ROSS Gets a Dose of Reality: Legal Technology and AI Trends

Sorry, ROSS, you’re not just on a break – this appears to be for good…

As covered here by Bob Ambrogi’s excellent LawSites blog and also here by Artificial Lawyer, ROSS Intelligence, a company that sought to innovate legal research using artificial intelligence built upon Watson, IBM’s cognitive computer, and that helped to raise awareness of AI throughout the legal industry, announced that it is shutting down its operations.

“We have made the difficult decision to shut down operations at ROSS Intelligence,” the company said in a statement issued this morning. “As of Monday of this week, we have no longer been accepting new customers. As of January 31, 2021, the ROSS platform will no longer be available. Between now and then, our priority is to help our current customers transition to other services.”

Evidence Optix

Even as it ceases operations, however, the company vows to continue its legal battle with Thomson Reuters, using insurance funds to pay its litigation costs.

“The company will continue as a going concern so that the facts at the heart of this lawsuit are brought to light and so that Westlaw’s tactics — using litigation as a weapon and stifling competition — do not succeed,” the statement said.

Thomson Reuters sued ROSS in May, alleging that it stole content from Westlaw to build its own competing legal research product. ROSS did this, TR alleged, by “intentionally and knowingly” inducing the legal research and writing company LegalEase Solutions to use its Westlaw account to deliver Westlaw data to ROSS en masse.

Within a day of the lawsuit, ROSS responded with a vigorous denial of the allegations, asserting that TR’s lawsuit was nothing more than an anticompetitive tactic by TR to squelch an up-and-coming competitor.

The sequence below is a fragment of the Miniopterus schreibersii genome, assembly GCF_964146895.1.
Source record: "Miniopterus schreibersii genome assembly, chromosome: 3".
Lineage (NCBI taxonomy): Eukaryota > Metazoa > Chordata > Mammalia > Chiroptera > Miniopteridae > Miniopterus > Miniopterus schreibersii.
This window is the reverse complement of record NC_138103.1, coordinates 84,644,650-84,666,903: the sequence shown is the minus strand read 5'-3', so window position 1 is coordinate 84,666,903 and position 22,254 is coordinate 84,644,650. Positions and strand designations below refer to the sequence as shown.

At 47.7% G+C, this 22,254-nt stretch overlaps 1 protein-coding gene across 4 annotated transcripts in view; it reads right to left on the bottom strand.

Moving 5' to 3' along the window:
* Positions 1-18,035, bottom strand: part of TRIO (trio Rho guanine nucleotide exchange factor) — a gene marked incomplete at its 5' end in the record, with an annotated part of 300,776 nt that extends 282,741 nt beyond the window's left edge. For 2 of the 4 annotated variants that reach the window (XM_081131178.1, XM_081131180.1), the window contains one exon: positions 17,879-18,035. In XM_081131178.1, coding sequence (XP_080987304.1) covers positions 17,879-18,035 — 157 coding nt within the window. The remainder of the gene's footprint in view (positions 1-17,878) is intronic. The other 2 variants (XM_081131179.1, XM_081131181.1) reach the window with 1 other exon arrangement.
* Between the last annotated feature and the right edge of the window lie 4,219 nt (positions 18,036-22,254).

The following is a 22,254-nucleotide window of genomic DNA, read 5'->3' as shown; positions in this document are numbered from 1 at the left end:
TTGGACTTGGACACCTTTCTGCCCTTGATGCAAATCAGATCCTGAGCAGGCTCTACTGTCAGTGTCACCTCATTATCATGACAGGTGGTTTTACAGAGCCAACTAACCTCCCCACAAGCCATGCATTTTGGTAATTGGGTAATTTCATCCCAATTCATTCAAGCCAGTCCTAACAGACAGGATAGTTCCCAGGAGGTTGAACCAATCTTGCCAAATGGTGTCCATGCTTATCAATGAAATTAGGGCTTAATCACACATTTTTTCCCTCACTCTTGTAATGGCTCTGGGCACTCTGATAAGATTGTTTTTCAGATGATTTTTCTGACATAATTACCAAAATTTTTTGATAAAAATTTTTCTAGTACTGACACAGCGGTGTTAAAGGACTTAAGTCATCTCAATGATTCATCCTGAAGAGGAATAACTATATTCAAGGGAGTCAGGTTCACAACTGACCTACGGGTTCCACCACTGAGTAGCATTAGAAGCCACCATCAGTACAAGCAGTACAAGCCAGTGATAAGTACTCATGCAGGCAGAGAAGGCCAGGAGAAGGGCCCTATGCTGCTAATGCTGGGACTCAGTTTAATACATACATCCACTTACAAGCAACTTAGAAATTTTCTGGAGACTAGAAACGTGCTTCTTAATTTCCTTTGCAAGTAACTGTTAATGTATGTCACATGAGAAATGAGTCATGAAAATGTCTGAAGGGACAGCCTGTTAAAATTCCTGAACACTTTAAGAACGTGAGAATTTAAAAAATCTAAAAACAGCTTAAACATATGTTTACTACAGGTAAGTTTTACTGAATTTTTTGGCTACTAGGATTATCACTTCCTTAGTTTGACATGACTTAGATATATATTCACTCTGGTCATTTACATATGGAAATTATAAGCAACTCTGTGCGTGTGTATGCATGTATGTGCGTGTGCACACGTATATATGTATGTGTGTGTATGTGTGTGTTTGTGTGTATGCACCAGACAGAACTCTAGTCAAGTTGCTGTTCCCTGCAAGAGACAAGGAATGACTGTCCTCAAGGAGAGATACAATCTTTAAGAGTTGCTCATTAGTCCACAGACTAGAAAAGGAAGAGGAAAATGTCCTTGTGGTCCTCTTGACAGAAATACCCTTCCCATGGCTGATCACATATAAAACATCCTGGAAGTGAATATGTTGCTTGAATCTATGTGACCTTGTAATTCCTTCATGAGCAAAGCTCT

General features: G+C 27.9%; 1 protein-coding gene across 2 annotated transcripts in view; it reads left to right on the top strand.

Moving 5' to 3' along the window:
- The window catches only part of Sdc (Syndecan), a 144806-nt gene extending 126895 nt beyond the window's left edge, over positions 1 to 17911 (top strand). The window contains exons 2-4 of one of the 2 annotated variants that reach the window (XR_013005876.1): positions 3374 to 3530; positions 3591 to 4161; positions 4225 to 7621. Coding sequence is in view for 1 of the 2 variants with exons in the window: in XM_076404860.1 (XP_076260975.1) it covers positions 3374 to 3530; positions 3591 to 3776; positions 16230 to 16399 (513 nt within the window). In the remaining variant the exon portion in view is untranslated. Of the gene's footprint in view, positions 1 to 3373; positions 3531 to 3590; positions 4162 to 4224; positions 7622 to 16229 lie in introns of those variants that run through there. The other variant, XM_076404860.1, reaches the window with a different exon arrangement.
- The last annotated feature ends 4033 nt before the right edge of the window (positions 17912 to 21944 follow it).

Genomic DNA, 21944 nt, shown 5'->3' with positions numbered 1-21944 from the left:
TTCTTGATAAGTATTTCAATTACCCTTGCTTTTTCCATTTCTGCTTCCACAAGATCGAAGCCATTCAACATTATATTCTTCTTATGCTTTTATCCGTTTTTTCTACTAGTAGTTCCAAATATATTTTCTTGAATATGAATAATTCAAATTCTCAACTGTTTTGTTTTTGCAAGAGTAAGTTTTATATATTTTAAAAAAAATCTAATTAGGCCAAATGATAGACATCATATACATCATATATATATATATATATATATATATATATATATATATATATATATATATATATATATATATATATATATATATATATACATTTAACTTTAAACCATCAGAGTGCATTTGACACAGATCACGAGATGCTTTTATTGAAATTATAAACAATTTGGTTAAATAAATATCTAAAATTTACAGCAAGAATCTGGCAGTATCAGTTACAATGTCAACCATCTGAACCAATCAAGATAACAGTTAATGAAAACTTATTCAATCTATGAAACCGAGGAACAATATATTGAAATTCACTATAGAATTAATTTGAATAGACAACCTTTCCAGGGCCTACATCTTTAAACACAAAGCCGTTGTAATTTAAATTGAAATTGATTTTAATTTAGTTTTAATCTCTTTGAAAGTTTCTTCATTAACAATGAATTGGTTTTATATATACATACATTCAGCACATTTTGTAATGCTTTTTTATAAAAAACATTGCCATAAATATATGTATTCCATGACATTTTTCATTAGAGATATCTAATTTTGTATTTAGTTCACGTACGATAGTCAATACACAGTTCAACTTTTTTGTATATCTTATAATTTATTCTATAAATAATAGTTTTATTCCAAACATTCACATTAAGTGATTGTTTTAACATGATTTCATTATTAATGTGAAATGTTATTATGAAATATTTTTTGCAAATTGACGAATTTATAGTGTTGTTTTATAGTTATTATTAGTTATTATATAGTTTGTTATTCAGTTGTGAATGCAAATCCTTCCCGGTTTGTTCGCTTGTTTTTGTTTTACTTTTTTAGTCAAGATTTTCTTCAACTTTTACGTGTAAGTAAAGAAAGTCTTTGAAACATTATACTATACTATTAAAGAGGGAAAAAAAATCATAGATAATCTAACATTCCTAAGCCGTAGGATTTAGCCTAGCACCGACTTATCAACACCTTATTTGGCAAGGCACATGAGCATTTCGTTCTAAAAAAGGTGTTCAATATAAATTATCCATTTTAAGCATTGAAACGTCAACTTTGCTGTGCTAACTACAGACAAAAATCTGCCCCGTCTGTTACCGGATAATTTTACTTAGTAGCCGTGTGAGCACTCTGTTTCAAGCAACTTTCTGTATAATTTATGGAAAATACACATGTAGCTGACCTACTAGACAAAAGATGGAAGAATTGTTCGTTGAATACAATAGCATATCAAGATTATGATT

In its announcement, ROSS cited inability to raise funding to “fuel” development and marketing efforts because of the lawsuit as the reason they are ceasing operations.  ROSS has made arrangements for current customers to transfer their accounts to one of three other legal research platforms: Fastcase, vLex or Casetext.

In the Artificial Lawyer account of the announcement, the authors speculated that ROSS wouldn’t have survived as an independent business regardless of the TR lawsuit as “much of what they did in legal research using NLP/ML {natural language processing/machine learning} techniques to get a better result for lawyers was cutting edge. It has not been cutting edge for a couple of years now.”

I covered the announcement when ROSS landed its first big law firm clients, including BakerHostetler, back in May 2016.  Did the TR lawsuit doom ROSS or was it trying to compete with large companies like TR and LexisNexis?  Either way, it’s hard to be a small company in an industry dominated by bigger players.  Too hard for ROSS, as it turned out.

Speaking of AI, just a reminder that, this Wednesday(December 16th), The Corporate Counsel Business Journal (CCBJ) will conduct the webcast Jumpstarting AI – Understanding Uses, Breaking Barriers at 1pm ET (noon CT, 10am PT).  Join Dennis Garcia, Assistant General Counsel, Microsoft; Zain Dhanani, Director of Analytics, GoHealth; Bobby Malhotra, E-discovery Counsel, Munger, Tolles & Olson, Jeff Grobart, Associate Director, Professional Services, H5 and me as we discuss AI use cases, means and methods for implementation and more.  It’s going to be a great discussion of “other” uses of AI to support legal objectives.  Don’t miss it!

So, what do you think?  What do you think the announcement that ROSS is shutting down means for AI in legal?  Please share any comments you might have or if you’d like to know more about a particular topic.

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Disclaimer: The views represented herein are exclusively the views of the author, and do not necessarily represent the views held by my employer, my partners or my clients. eDiscovery Today is made available solely for educational purposes to provide general information about general eDiscovery principles and not to provide specific legal advice applicable to any particular circumstance. eDiscovery Today should not be used as a substitute for competent legal advice from a lawyer you have retained and who has agreed to represent you.

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